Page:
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Rebuttal to: "Science Academies as Political Advocates" by Roger Pielke, Jr. [published in "bridges" vol. 6]

by William Colglazier

The following is a rebuttal to an earlier article by Roger Pielke, Jr. entitled "Science Academies as Political Advocates" that appeared in "bridges" vol. 6.

Science Academies and Climate Change

 In his op-ed published in bridges, Roger Pielke, Jr., cited the June 2005 statement on climate change issued  by eleven national science academies as an example of these institutions unwisely engaging in political advocacy and politics. In our view, the eleven academies' statement was consistent with and supported by careful objective studies done by the US National Academy of Sciences (NAS) over the past 15 years, which is the reason that the then NAS President Bruce Alberts signed the statement. 


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Two of our key studies were especially important in developing the language of the eleven academies' statement. One is Climate Change Science (2001), which was authored by an expert committee of climate scientists chaired by the new NAS President Ralph Cicerone.  The other is Policy Implications of Greenhouse Warming (1992), produced by a distinguished committee of scientists, social scientists, and former public officials chaired by former Governor and Senator Daniel Evans. Although the latter report was issued over 13 years ago, many of the recommendations and findings contained in Chapter 9 are relevant and timely today.


These two studies and many others dealing with climate change have been conducted following the rigorous study procedures of the National Research Council (NRC), the operating arm of the NAS and its sister institutions, the National Academy of Engineering and the Institute of Medicine. The recent testimony to the US Senate by NAS President Cicerone provides additional details on the institution's work related to climate change.


Mr. Pielke asked about democratic accountability when science academies issue findings and recommendations in statements and reports. We view our reports as bringing the best available insights from science and technology to help inform public policy decisions, not engaging in political advocacy or politics. The US National Academies have been advising the American government and public on issues of science, technology, and medicine for over 140 years.  We currently produce over 200 reports annually on a wide range of topics. Through a careful study process, we enlist the nation's foremost scientists, engineers, and health professionals on expert study committees, and then subject the draft findings, conclusions, and recommendations to rigorous, independent review by additional experts.  The final reports are viewed by many observers as being valuable, credible, and authoritative, and support the institution's reputation for providing independent, objective, evidence-based, and non-partisan advice with high standards of scientific and technical quality.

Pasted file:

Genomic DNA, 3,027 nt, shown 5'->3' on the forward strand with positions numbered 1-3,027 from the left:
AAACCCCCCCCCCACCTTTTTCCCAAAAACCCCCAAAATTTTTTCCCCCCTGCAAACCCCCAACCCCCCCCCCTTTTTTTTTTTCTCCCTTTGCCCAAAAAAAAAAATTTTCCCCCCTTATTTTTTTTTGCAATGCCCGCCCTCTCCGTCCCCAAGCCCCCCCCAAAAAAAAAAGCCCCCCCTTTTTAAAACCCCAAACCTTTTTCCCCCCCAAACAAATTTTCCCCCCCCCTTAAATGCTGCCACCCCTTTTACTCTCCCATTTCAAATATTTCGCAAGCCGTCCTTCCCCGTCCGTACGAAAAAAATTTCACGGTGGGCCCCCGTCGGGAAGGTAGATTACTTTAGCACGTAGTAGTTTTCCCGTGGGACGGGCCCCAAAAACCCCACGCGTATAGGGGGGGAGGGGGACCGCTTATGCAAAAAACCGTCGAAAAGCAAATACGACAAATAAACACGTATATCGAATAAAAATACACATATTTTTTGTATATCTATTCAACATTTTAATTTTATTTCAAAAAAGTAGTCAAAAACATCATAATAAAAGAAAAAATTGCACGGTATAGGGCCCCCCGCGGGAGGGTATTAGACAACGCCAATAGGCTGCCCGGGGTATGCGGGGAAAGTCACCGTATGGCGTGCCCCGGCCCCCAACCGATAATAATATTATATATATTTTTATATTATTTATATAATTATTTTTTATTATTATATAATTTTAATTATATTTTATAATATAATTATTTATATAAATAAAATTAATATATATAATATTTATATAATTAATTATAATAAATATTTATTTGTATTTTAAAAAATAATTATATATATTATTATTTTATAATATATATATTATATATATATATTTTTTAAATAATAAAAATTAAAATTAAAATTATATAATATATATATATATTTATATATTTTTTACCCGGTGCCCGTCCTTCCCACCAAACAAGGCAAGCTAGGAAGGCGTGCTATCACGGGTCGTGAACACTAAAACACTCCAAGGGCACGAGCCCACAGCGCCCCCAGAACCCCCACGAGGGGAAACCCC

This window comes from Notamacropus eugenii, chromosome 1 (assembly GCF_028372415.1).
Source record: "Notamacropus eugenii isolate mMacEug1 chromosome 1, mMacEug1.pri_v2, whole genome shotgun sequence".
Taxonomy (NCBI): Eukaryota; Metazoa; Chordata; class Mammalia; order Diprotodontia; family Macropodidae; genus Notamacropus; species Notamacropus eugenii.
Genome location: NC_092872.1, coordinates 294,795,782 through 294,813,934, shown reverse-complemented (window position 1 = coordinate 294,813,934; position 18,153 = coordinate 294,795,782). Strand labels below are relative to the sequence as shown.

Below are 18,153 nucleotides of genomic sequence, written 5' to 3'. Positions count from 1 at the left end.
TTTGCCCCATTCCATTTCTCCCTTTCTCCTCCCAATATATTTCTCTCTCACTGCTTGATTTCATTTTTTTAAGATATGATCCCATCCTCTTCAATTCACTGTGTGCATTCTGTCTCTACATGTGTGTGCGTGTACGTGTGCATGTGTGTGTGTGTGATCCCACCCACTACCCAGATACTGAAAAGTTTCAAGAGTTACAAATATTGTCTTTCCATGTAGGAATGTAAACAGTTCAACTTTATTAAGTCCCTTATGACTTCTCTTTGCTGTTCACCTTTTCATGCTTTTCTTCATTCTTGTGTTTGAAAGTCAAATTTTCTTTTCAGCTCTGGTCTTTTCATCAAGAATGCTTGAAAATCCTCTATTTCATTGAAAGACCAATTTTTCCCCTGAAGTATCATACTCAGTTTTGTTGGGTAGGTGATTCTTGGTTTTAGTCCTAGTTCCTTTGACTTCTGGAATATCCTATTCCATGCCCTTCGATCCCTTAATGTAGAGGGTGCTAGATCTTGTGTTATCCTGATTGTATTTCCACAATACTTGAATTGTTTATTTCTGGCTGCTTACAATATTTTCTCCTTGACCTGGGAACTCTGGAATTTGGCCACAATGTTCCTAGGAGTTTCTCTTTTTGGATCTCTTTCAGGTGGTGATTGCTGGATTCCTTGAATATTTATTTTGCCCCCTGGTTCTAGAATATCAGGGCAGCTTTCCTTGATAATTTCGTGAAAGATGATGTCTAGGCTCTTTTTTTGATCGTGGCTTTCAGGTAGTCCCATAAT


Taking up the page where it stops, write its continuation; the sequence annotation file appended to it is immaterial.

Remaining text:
Other science academies are developing similar traditions of providing independent, objective, and publicly-available advice to their governments. The US National Academies have been supporting these efforts, and have helped to create two international institutions that are doing the same. One is the InterAcademy Panel (IAP), which helps to build the capacity of individual science academies. The other is the InterAcademy Council (IAC), which is an international version of the US National Research Council. The IAC is engaged in putting together expert committees to conduct evidence-based studies for the UN and other international organizations.


The eleven science academies that developed the climate change statement for the G8 heads of state meeting at Gleneagles, Scotland, last July will likely join together again to produce additional statements, based on their individual studies, as input to future G8 meetings. One unfortunate aspect of the release of the eleven academies' statement on climate change was confusion caused by a press release issued by the Royal Society (RS) of London. That press release went far beyond what the eleven academies' statement actually said. The RS press release was not seen in advance by the NAS and did not represent the views of the NAS. So there is still work to be done in developing the right traditions. However, we firmly believe that decision-makers and the public will be well served by fostering and developing the capability of science academies around the world to provide objective, evidence-based studies relevant to important public policy issues.    

E. William Colglazier, Ph.D.
Executive Officer, National Academy of Sciences
Chief Operating Officer, National Research Council



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